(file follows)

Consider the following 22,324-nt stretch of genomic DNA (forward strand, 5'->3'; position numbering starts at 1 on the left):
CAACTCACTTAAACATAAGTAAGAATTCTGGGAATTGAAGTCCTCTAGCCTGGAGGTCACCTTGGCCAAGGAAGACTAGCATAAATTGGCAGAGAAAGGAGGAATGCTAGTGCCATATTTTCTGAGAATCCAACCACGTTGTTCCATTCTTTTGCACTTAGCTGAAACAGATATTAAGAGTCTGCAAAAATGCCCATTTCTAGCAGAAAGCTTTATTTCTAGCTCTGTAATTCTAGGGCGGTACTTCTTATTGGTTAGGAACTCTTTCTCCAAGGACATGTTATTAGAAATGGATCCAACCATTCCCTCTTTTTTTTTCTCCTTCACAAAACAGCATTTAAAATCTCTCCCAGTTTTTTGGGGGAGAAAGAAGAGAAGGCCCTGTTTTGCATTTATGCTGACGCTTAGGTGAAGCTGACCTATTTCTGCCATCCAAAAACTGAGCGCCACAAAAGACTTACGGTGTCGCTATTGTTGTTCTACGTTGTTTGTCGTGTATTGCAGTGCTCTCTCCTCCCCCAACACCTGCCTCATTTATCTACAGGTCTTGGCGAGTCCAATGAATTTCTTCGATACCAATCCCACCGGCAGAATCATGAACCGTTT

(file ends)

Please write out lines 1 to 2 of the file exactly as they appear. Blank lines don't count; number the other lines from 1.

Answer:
Consider the following 22,324-nt stretch of genomic DNA (forward strand, 5'->3'; position numbering starts at 1 on the left):
CAACTCACTTAAACATAAGTAAGAATTCTGGGAATTGAAGTCCTCTAGCCTGGAGGTCACCTTGGCCAAGGAAGACTAGCATAAATTGGCAGAGAAAGGAGGAATGCTAGTGCCATATTTTCTGAGAATCCAACCACGTTGTTCCATTCTTTTGCACTTAGCTGAAACAGATATTAAGAGTCTGCAAAAATGCCCATTTCTAGCAGAAAGCTTTATTTCTAGCTCTGTAATTCTAGGGCGGTACTTCTTATTGGTTAGGAACTCTTTCTCCAAGGACATGTTATTAGAAATGGATCCAACCATTCCCTCTTTTTTTTTCTCCTTCACAAAACAGCATTTAAAATCTCTCCCAGTTTTTTGGGGGAGAAAGAAGAGAAGGCCCTGTTTTGCATTTATGCTGACGCTTAGGTGAAGCTGACCTATTTCTGCCATCCAAAAACTGAGCGCCACAAAAGACTTACGGTGTCGCTATTGTTGTTCTACGTTGTTTGTCGTGTATTGCAGTGCTCTCTCCTCCCCCAACACCTGCCTCATTTATCTACAGGTCTTGGCGAGTCCAATGAATTTCTTCGATACCAATCCCACCGGCAGAATCATGAACCGTTT